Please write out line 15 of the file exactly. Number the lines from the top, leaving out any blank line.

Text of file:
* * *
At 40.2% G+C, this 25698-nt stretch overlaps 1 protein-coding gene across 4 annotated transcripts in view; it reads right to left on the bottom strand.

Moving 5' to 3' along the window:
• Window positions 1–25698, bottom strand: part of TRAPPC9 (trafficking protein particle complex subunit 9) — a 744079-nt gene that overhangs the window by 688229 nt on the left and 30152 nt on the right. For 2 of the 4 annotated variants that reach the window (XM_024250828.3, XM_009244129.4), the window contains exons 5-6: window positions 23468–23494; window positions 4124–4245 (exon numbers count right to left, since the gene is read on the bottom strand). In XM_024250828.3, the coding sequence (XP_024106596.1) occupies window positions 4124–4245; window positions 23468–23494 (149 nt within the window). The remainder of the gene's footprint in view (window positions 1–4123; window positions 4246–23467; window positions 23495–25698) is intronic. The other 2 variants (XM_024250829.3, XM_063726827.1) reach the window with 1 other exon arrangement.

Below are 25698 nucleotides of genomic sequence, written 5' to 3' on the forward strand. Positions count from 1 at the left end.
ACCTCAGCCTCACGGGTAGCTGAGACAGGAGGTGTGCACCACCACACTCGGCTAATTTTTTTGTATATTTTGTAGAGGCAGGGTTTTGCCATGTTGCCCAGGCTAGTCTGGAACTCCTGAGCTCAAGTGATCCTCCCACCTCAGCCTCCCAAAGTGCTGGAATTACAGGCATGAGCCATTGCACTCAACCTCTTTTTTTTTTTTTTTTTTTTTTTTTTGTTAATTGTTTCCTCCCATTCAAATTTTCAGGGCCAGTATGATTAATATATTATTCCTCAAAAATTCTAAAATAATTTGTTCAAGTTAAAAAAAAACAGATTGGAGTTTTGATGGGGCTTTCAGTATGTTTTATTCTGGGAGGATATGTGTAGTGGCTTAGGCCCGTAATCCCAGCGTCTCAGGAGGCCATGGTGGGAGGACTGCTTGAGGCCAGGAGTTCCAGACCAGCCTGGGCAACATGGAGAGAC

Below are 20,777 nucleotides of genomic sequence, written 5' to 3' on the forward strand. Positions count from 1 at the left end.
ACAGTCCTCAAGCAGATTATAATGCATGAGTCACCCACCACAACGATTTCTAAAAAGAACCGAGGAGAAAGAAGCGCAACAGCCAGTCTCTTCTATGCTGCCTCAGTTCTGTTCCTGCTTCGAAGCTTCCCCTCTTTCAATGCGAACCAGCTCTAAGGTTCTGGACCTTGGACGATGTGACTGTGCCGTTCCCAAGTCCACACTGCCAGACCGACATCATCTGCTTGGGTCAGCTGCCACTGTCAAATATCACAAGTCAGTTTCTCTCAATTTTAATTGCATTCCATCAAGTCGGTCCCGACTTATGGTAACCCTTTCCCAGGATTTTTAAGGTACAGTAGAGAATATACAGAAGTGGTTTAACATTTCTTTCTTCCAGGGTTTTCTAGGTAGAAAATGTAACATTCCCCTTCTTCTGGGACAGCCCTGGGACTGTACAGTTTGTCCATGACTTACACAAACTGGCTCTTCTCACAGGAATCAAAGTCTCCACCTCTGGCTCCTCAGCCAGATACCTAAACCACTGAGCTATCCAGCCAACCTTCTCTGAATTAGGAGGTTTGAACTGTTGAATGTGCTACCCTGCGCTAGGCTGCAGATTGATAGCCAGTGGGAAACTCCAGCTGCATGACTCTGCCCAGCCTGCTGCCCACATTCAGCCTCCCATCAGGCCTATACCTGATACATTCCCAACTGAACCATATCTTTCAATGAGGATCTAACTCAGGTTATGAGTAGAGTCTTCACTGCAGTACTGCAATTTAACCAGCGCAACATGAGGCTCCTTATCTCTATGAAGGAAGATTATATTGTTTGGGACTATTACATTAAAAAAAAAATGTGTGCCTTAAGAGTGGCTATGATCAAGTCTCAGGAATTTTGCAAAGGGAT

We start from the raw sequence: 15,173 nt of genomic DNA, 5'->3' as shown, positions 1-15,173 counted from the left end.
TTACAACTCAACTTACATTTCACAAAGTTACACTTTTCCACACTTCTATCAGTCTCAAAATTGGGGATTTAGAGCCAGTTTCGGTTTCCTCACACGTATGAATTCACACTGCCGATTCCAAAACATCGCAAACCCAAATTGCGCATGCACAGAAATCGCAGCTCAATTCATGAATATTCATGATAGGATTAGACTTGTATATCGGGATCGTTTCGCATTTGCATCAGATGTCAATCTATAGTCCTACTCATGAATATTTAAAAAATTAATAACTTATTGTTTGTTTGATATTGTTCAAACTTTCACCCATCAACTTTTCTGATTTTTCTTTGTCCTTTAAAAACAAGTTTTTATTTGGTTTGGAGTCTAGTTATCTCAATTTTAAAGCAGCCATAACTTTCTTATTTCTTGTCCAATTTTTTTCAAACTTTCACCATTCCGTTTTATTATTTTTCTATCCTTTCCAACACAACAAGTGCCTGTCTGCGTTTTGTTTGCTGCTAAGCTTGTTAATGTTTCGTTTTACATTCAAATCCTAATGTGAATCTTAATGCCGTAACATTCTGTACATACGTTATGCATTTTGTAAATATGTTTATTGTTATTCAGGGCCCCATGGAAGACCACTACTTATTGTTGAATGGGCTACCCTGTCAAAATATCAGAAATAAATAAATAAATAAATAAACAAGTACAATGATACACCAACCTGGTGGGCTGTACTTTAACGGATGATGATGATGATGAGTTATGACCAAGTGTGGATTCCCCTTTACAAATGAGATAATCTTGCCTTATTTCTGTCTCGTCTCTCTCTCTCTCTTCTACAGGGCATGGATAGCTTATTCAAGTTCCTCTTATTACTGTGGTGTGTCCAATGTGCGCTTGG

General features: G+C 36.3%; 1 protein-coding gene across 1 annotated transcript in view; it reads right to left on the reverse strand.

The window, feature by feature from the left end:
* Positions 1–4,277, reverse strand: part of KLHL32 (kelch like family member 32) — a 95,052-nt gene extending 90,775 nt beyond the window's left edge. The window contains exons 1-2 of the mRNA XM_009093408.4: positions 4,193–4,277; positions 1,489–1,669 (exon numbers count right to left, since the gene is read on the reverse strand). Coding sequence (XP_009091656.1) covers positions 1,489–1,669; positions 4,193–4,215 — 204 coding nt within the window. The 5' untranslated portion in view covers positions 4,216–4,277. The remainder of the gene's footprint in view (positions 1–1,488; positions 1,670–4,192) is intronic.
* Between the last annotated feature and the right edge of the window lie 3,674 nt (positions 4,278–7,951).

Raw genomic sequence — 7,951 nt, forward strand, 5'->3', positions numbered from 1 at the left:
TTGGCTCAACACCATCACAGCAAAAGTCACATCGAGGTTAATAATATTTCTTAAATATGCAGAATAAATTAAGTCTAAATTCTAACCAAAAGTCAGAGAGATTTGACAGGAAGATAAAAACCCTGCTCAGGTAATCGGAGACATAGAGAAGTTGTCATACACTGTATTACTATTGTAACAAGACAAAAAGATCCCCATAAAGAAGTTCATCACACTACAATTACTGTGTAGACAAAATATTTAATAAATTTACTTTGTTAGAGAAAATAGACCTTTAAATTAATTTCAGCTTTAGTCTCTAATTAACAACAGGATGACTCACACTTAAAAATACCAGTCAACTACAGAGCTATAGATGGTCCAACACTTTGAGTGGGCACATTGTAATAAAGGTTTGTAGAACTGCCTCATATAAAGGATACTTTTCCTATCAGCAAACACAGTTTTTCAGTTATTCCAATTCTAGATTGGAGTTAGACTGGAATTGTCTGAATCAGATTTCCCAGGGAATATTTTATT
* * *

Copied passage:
TTGGCTCAACACCATCACAGCAAAAGTCACATCGAGGTTAATAATATTTCTTAAATATGCAGAATAAATTAAGTCTAAATTCTAACCAAAAGTCAGAGAGATTTGACAGGAAGATAAAAACCCTGCTCAGGTAATCGGAGACATAGAGAAGTTGTCATACACTGTATTACTATTGTAACAAGACAAAAAGATCCCCATAAAGAAGTTCATCACACTACAATTACTGTGTAGACAAAATATTTAATAAATTTACTTTGTTAGAGAAAATAGACCTTTAAATTAATTTCAGCTTTAGTCTCTAATTAACAACAGGATGACTCACACTTAAAAATACCAGTCAACTACAGAGCTATAGATGGTCCAACACTTTGAGTGGGCACATTGTAATAAAGGTTTGTAGAACTGCCTCATATAAAGGATACTTTTCCTATCAGCAAACACAGTTTTTCAGTTATTCCAATTCTAGATTGGAGTTAGACTGGAATTGTCTGAATCAGATTTCCCAGGGAATATTTTATT